Archive | July 9, 2019

IT modernisation is just what the doctor ordered

Chris Price, Computacenter’s Public Sector Director, explores how the NHS can deliver better outcomes by adopting new technologies and digital processes

I recently used an online company to do a finger-prick blood test instead of going to see an NHS phlebotomist and was amazed by the speed and ease of the service. It’s a good illustration of how the NHS could – and should – be evolving to improve the patient experience.

The potential for transformation in the healthcare sector is huge: patients want it, frontline staff want it, and NHS leaders want it. Health Secretary Matt Hancock is a real technology advocate and aims to make the NHS the most cutting-edge in the world. And a Computacenter survey of more than 100 IT professionals across NHS trusts backs this up. The demand for new technology is high, with a wide-ranging wish list: for example 30% of respondents want to implement tablet devices in the next 12 months, providing technology at the point of patient care.

But implementing and transforming technology needs financial resources – with many trusts claiming that budget constraints are the prime reason for their inability to upgrade ageing IT infrastructure.

With the current political turmoil, it is likely that modernisation of the NHS will take a back seat. But we can’t afford to neglect this: to deliver better patient outcomes and value for money, we have to push the digital roadmap forward. Computacenter is playing its part by working with NHS Digital and individual trusts to not only accelerate the adoption of new technologies but also to maximise benefits realisation.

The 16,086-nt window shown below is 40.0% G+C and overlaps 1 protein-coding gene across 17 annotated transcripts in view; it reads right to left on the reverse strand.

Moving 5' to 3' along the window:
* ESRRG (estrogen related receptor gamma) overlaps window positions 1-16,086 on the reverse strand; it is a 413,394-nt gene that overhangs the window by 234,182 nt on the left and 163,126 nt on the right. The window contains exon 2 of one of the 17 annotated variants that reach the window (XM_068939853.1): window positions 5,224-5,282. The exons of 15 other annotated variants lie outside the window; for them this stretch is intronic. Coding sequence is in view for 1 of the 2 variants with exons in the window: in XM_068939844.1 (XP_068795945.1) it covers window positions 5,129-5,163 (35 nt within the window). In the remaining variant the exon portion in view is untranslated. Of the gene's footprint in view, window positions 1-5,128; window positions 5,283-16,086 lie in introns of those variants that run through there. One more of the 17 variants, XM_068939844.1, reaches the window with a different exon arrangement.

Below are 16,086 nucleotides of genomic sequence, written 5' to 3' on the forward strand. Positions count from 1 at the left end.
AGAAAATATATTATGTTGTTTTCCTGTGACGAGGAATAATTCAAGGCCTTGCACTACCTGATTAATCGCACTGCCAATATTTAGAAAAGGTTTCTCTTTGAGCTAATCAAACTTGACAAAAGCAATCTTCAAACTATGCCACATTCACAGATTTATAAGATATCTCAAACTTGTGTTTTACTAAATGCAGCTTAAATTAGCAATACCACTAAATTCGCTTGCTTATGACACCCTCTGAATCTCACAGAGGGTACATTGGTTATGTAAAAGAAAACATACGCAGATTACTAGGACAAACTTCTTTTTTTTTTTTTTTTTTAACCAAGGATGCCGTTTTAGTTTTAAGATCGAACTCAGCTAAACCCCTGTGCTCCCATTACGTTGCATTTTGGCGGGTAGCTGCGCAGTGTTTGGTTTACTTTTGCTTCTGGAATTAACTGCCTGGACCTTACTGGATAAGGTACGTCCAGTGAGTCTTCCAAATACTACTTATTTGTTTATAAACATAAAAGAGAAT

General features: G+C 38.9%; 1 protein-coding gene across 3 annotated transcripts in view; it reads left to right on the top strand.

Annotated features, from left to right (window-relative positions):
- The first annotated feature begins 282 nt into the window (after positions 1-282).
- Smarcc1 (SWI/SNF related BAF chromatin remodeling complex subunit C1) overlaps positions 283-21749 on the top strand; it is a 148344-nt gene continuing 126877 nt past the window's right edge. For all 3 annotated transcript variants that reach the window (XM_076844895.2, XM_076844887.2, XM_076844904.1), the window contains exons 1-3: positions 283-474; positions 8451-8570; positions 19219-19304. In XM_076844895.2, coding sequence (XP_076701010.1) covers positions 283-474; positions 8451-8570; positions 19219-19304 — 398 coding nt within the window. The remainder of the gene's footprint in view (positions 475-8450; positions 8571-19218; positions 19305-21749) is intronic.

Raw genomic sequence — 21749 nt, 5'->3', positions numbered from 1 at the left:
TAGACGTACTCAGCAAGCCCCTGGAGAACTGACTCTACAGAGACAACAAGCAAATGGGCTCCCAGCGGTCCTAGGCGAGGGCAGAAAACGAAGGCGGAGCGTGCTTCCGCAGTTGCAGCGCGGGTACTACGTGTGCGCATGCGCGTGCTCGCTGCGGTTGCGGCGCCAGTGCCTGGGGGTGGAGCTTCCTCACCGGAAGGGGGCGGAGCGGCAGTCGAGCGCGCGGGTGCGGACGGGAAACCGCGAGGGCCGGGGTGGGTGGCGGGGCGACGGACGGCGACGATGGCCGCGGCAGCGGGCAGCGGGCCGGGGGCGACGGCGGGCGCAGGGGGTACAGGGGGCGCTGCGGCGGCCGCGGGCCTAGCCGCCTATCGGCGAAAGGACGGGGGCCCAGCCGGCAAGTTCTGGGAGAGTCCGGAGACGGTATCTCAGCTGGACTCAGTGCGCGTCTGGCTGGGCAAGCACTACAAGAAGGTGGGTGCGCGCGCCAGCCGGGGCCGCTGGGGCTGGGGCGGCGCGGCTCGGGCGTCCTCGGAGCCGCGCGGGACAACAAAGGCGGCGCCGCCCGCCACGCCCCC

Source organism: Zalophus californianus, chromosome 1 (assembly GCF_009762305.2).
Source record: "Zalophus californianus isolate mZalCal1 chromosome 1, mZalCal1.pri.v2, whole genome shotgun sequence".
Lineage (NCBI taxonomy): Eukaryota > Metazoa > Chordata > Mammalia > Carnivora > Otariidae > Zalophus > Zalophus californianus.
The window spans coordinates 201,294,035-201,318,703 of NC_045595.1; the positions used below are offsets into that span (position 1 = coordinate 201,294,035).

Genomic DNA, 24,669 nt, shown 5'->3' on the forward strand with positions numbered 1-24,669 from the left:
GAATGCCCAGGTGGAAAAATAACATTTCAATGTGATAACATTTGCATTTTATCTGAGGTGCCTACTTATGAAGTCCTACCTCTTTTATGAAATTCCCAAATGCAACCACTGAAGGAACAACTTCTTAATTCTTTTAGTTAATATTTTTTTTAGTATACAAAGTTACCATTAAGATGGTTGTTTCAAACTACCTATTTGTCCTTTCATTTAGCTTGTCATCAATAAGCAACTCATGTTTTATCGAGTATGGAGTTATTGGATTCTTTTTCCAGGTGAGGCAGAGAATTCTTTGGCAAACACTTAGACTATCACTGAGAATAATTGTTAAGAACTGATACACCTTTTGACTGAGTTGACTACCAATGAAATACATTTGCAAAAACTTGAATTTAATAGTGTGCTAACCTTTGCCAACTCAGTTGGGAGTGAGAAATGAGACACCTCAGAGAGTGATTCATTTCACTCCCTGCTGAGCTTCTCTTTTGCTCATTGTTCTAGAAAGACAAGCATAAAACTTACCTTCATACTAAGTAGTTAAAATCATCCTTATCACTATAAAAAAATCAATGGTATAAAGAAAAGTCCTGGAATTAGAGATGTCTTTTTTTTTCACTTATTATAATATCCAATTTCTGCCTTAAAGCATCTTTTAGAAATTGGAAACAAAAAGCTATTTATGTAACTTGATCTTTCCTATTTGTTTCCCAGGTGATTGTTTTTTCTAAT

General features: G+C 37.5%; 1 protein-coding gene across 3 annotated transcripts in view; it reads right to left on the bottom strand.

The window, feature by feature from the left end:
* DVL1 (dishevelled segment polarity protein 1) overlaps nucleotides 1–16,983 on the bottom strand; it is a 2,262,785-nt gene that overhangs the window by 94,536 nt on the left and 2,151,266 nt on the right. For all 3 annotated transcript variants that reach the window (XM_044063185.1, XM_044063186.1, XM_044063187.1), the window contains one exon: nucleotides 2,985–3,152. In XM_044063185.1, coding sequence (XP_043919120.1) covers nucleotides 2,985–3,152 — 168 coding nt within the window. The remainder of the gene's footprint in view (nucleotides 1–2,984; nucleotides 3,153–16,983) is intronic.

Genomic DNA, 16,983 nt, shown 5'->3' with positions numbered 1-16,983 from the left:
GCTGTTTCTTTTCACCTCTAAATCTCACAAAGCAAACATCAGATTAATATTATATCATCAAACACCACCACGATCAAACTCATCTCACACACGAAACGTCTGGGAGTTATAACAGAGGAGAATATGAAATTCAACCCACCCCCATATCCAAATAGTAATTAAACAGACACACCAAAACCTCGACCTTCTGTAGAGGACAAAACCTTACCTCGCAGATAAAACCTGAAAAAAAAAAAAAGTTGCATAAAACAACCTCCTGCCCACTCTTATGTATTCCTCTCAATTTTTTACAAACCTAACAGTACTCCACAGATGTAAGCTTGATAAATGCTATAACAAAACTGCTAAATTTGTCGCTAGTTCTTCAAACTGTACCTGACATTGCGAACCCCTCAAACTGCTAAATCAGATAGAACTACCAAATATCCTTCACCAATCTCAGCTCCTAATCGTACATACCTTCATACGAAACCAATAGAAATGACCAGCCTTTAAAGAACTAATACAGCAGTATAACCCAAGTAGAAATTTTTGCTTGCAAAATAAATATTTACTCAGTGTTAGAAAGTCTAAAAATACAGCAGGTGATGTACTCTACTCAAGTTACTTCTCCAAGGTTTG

Investing in the future

Greater digitalisation will require new skills, new processes, and new policies. Navigating this new landscape will not be easy: as well as highlighting a lack of budget and resources, our survey revealed that some IT system upgrades are not pursued as they are just too complicated.

Security will be a key priority – both at a national and a local level – as healthcare data becomes digital. As part of our work with NHS Digital, we have deployed a network analytics solution that will help to identify patterns of potential threats across the NHS Digital Health and Social Care Network.

NHS organisations will need to develop new skills to aid the implementation, optimisation and management of these and other new technologies.

At Computacenter, we are committed to investing in future talent both within our business and beyond. Each year we employ in excess of 100 young people across a number of different technical and business programmes to give them a springboard into a career in the tech industry. We also promote school and university outreach to show students the opportunities that can arise from working with technology. We are delighted that these efforts have been recognised; Computacenter recently won an award for the best medium-sized organisation’s undergraduate industrial placement programme.

The transformation of NHS IT is critical to the future of healthcare delivery and enabling a more preventative approach: modernising IT is the top priority in 2019 for our survey respondents. The government has already recognised the importance of technology and now is the time to step up its commitment.

The NHS faces unprecedented financial and operational challenges, and patient care is suffering despite the determined efforts of frontline staff. We want to help the NHS with its needs of today and also prepare it for the digital opportunities of tomorrow.

When it comes to health, a better experience is important for all of us: the quicker patients and clinicians receive information, the quicker they can take action to improve wellbeing. Receiving that blood test result so promptly meant I could make more informed decisions and catch any small health issues before they become big health issues. With the right technology, this can all be done in my time and without consuming valuable resources at the local GP surgery!

Find out more about Computacenter’s work in the public sector.